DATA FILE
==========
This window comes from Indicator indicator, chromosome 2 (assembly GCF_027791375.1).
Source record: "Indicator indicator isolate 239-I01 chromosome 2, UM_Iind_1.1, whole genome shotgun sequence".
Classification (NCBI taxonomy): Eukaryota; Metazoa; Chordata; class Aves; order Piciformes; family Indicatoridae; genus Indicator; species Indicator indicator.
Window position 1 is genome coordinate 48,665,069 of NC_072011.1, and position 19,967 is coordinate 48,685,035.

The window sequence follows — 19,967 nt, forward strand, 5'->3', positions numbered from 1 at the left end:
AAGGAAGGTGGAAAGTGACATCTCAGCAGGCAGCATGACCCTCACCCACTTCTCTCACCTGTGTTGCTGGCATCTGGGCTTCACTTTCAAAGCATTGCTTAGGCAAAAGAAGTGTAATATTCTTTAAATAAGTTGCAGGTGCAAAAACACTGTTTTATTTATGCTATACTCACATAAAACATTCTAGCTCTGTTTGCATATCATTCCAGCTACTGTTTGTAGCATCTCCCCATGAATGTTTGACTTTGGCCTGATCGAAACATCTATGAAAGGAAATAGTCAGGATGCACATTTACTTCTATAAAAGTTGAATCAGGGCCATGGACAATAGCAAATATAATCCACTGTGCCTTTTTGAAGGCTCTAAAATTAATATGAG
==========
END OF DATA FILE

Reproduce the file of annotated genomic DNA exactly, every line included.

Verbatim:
This window comes from Indicator indicator, chromosome 2 (assembly GCF_027791375.1).
Source record: "Indicator indicator isolate 239-I01 chromosome 2, UM_Iind_1.1, whole genome shotgun sequence".
Classification (NCBI taxonomy): Eukaryota; Metazoa; Chordata; class Aves; order Piciformes; family Indicatoridae; genus Indicator; species Indicator indicator.
Window position 1 is genome coordinate 48,665,069 of NC_072011.1, and position 19,967 is coordinate 48,685,035.

The window sequence follows — 19,967 nt, forward strand, 5'->3', positions numbered from 1 at the left end:
AAGGAAGGTGGAAAGTGACATCTCAGCAGGCAGCATGACCCTCACCCACTTCTCTCACCTGTGTTGCTGGCATCTGGGCTTCACTTTCAAAGCATTGCTTAGGCAAAAGAAGTGTAATATTCTTTAAATAAGTTGCAGGTGCAAAAACACTGTTTTATTTATGCTATACTCACATAAAACATTCTAGCTCTGTTTGCATATCATTCCAGCTACTGTTTGTAGCATCTCCCCATGAATGTTTGACTTTGGCCTGATCGAAACATCTATGAAAGGAAATAGTCAGGATGCACATTTACTTCTATAAAAGTTGAATCAGGGCCATGGACAATAGCAAATATAATCCACTGTGCCTTTTTGAAGGCTCTAAAATTAATATGAG